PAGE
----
Should the FDA Require Fast Food Establishments to Disclose That They Use Pink Slime?

Recent news that McDonald's hamburgers used to be processed with a chemical mixture of ammonia hydroxide begs the question: Do consumers really know what they are getting in their food products, and should the Food and Drug Administration (FDA) and U.S. Department of Agriculture (USDA) require food manufacturers to notify consumers of their practices?

Ammonia hydroxide is used in household cleaning products and fertilizers, but for McDonald's food manufacturing plants, it was just a product used to sanitize offcuts or scraps of meat — read, the less desirable parts. Pink slime, the combination of this chemical and meats like beef or chicken, helps to extend the shelf life of these meats while also ridding the food of bacteria.

The USDA classifies this compound as “generally recognized as safe” the agency knows that other food chains and manufacturers still continue to use this compound to process their meats. As of August of last year, McDonald's had stopped using the chemical in their supply chain, but it is interesting that the public is just now hearing of what was in their food.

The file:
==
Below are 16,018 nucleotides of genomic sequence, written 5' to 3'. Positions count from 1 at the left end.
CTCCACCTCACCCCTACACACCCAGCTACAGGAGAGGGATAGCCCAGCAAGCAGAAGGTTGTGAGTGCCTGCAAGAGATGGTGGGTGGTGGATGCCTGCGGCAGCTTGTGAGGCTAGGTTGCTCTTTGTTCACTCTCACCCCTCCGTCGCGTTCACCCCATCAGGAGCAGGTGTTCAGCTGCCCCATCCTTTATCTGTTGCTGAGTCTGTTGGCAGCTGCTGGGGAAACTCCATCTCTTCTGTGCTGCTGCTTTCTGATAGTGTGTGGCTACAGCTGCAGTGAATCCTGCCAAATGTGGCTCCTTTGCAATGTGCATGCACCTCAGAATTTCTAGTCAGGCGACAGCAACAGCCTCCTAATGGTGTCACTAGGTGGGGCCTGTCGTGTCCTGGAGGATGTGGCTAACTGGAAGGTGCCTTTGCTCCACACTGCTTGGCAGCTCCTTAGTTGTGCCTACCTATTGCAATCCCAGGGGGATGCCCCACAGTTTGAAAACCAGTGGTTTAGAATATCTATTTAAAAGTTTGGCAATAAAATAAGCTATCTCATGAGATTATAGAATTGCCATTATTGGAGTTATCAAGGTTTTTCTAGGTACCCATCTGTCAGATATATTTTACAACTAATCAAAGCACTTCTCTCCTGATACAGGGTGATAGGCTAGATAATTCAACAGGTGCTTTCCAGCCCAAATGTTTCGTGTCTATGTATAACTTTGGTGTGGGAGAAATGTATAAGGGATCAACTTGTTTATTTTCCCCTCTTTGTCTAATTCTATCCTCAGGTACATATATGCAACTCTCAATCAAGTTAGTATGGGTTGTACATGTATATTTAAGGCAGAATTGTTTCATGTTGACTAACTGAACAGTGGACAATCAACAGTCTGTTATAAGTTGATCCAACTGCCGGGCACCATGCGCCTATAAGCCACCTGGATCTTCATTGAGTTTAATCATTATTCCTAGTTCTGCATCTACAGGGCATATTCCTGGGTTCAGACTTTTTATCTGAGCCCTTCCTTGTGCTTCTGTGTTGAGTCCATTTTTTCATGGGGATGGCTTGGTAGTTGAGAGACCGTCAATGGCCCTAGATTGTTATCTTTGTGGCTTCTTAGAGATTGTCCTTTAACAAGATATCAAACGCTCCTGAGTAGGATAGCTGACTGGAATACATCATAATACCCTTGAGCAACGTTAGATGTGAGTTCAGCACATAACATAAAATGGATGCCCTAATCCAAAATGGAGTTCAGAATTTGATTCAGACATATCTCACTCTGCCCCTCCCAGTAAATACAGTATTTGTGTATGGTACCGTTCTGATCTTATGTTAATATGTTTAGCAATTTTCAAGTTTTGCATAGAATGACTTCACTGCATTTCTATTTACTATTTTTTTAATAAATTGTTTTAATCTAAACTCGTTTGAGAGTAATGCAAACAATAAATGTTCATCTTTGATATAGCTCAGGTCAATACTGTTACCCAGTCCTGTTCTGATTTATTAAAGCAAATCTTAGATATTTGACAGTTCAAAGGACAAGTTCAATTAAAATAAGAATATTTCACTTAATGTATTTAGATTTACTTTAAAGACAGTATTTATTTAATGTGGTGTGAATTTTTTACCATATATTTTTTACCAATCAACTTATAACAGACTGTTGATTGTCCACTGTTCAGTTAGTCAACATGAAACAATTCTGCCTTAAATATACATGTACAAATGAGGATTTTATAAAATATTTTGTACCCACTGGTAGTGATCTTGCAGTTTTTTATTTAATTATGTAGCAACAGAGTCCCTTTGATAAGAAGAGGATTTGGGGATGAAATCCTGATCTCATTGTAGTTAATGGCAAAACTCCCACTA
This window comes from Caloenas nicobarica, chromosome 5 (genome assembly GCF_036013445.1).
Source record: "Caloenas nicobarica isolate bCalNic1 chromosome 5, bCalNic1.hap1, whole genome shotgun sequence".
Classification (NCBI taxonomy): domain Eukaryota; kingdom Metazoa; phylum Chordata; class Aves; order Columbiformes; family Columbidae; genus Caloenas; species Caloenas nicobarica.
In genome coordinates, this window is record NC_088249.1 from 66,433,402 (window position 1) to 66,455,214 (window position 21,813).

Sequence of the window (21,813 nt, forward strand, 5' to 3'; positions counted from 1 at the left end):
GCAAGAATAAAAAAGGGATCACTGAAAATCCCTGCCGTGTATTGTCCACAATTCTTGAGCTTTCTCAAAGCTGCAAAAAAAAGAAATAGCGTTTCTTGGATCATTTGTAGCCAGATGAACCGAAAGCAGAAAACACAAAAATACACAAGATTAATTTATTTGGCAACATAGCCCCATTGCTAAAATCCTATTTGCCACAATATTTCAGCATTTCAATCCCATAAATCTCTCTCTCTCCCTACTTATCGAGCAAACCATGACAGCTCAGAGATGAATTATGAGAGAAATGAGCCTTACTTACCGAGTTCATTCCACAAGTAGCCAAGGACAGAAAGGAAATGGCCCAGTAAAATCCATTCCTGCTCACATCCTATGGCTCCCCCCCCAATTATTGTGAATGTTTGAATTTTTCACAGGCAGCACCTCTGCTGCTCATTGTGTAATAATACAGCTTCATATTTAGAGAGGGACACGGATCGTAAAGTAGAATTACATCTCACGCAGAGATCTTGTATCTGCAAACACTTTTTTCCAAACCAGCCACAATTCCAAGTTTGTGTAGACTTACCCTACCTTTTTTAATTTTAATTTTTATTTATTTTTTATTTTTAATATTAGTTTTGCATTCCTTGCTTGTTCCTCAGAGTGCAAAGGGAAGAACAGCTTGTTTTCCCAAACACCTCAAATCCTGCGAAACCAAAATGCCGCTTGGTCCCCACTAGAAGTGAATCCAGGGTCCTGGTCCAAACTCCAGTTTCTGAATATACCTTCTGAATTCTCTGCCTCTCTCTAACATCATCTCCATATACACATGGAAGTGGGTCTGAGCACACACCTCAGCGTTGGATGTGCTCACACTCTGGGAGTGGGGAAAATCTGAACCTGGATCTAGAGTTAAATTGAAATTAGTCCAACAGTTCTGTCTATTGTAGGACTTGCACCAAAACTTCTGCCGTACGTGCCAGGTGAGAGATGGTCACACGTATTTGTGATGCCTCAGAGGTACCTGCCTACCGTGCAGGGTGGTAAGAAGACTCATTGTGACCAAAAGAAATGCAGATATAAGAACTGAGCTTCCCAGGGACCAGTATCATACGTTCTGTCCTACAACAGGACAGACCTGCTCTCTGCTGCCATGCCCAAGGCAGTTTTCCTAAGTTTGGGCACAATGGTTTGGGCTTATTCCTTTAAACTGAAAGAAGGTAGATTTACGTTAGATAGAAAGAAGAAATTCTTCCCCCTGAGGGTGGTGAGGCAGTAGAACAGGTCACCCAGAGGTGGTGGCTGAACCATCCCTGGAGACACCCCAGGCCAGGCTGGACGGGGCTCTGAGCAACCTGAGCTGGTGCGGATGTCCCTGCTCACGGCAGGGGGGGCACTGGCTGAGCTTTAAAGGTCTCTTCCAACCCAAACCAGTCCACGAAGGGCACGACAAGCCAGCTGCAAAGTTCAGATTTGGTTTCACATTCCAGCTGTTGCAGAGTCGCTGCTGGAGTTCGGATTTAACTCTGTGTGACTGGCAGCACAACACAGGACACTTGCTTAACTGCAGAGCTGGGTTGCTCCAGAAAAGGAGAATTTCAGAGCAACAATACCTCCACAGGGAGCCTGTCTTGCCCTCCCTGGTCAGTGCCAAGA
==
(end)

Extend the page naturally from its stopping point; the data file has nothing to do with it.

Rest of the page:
While companies may argue that dispensing information about certain food production techniques may unnecessarily ward off consumers by creating fear of the product in question — especially when government agencies like the FDA and USDA have cleared them — I believe that is up to the consumer to decide. If the product is “safe” for consumption like the FDA and USDA claim, then the consumer can choose to take that advice should the McDonald's hamburger be something they still want to eat. However, if like me or many other food justice advocates across the country, a consumer has a problem with eating a food product that is processed with the same chemicals we use to clean our bathroom, they would want to be aware so they can say no to that Mickey D’s hamburger.

For those in the know about food justice and farming methods, documentaries such as Food Inc. made a segment of the U.S. population aware of particular fillers and chemical products placed in the fast foods that millions of Americans consume on a daily basis. (For more information, the International Business Times further listed foods that contain interesting additives in their article on the McDonald's pink slime issue). In the United States alone, there are approximately 12,804 McDonald's restaurants, which means that the company influences the diets of many Americans.

Food justice advocate and chef Jamie Oliver, perhaps known for his exposé on pink slime, has said of the issue, “Basically, we’re taking a product that would be sold at the cheapest form for dogs and after this process we can give it to humans."

Photo Credit: Wikimedia Commons

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Ayo Oti

Senior studying International Environmental Public Health & Human Ecology. Interested in global health issues and sustainable development.

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